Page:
Healthcare has seen many changes over the decades – none more significant than the Affordable Care Act (ACA). Unfortunately, the ACA hasn’t gone off without a hitch, least of all for small business owners.
How is the Affordable Care Act affecting small business owners?
Since its creation, new tax penalties have been brought into action by the ACA in an effort to enforce compliance. However, these penalties are still largely unknown and greatly misunderstood, even by small business tax advisors. This poses a serious problem for small business owners seeking to be compliant with new laws when they file their 2014/2015 federal income tax returns. Even more unfortunately, several insurance firms are even taking advantage of the situation, marketing non-compliant solutions and products through online media, resulting in more unnecessary penalties for small business owners.
Why are there so many penalties during this transition?
While it’s a safe conclusion that the Department of Labor and the Internal Revenue Service have failed to effectively communicate the details of new ACA laws, the IRS believes that enforcing tax penalties is the best way to increase communication and compliance.
What happens if I unknowingly fail to comply?
While the tax penalties are generally severe for compliance failure, the law contains provisions for small businesses that do so unintentionally. The first tax penalties will be addressed in spring 2015 as business owners begin to file their 2014 returns.
What are the most common ACA compliance failures?
Among the most common compliance errors are:
- Reimbursing expenses paid out-of-pocket when the employee is not on employer group health insurance – this is an error rumored to affect more than a million small businesses.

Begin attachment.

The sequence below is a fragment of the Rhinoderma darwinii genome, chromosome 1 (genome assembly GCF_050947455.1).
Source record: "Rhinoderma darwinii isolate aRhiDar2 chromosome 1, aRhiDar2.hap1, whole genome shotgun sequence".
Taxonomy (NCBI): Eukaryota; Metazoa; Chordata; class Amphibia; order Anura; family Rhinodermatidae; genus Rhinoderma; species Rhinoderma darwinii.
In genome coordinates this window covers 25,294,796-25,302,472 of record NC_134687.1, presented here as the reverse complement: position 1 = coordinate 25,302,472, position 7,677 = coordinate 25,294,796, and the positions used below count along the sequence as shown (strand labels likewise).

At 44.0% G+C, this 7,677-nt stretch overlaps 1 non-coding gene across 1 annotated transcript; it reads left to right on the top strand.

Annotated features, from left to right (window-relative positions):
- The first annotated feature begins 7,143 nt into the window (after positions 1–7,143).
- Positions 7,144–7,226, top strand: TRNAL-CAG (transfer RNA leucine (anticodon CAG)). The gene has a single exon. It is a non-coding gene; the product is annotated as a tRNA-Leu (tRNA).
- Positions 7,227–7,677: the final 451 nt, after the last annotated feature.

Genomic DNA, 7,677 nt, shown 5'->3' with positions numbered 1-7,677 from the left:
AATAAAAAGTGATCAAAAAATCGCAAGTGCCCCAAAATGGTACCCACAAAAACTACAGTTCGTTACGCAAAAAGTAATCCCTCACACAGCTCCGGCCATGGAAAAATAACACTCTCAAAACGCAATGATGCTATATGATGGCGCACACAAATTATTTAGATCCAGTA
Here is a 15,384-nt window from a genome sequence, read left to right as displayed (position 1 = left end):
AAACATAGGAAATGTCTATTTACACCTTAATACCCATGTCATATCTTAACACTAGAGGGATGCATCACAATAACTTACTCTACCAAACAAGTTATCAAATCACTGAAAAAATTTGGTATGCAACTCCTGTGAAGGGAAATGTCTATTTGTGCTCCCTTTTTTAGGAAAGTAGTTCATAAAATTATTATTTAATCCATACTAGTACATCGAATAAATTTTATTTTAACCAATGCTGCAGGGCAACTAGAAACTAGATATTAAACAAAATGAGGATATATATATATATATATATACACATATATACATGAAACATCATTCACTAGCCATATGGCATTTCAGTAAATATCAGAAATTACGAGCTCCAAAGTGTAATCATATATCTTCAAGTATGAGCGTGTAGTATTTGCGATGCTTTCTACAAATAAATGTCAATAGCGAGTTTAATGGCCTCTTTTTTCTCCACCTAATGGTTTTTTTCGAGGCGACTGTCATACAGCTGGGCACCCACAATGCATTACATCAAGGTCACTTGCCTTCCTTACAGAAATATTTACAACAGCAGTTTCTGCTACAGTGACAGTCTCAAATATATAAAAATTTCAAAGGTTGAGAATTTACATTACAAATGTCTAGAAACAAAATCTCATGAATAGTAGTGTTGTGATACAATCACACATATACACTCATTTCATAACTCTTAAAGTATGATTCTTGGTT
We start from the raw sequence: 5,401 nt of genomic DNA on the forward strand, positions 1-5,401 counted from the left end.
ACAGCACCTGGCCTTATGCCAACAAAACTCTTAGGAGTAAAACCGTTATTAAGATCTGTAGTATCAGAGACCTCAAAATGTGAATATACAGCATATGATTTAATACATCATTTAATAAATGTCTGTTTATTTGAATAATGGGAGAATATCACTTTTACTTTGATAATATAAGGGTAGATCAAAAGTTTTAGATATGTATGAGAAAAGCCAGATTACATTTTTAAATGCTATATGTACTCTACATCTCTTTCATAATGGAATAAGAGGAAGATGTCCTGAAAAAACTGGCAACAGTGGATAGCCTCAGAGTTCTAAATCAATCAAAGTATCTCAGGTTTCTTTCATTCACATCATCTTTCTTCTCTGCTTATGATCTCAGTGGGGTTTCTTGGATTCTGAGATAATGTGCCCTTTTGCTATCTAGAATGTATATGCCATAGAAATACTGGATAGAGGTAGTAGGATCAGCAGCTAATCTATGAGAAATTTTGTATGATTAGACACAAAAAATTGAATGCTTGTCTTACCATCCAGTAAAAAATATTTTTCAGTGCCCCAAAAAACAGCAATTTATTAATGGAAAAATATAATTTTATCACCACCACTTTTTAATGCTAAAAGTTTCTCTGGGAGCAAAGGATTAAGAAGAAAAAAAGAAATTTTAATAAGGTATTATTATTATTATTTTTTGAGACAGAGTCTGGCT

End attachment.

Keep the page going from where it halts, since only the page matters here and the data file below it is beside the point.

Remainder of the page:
- Using non-qualifying “skinny insurance” or “mini-med” insurance – This type of insurance will eliminate one excise tax penalty but not the other. This point only applies to businesses with over 50 employees. This type of insurance eliminates one type of excise tax penalty but not the other type of penalty.
- Expecting repeal of ACA or significant future changes – small businesses can’t rely on the news and opinions to run a business.
- Paying employees for or reimbursing individual health insurance – rarely should an employer have connection to individual insurance purchased through an exchange or direct from an insurance company.
- Not maintaining written documentation of health plans – employees are required to provide some health plan documents and notifications in writing for employees, and employers should maintain of their delivery.
Are there any resources to assist in compliance?
Fortunately, small business compliance is as simple as following a checklist. Download the ACA Compliance Checklist and use it as you file your return. As long as you can check off each item, you should be penalty free in 2015.
More questions about ACA compliance? Contact Bill Schock at email@example.com, and find out how your small business can be compliant in 2015.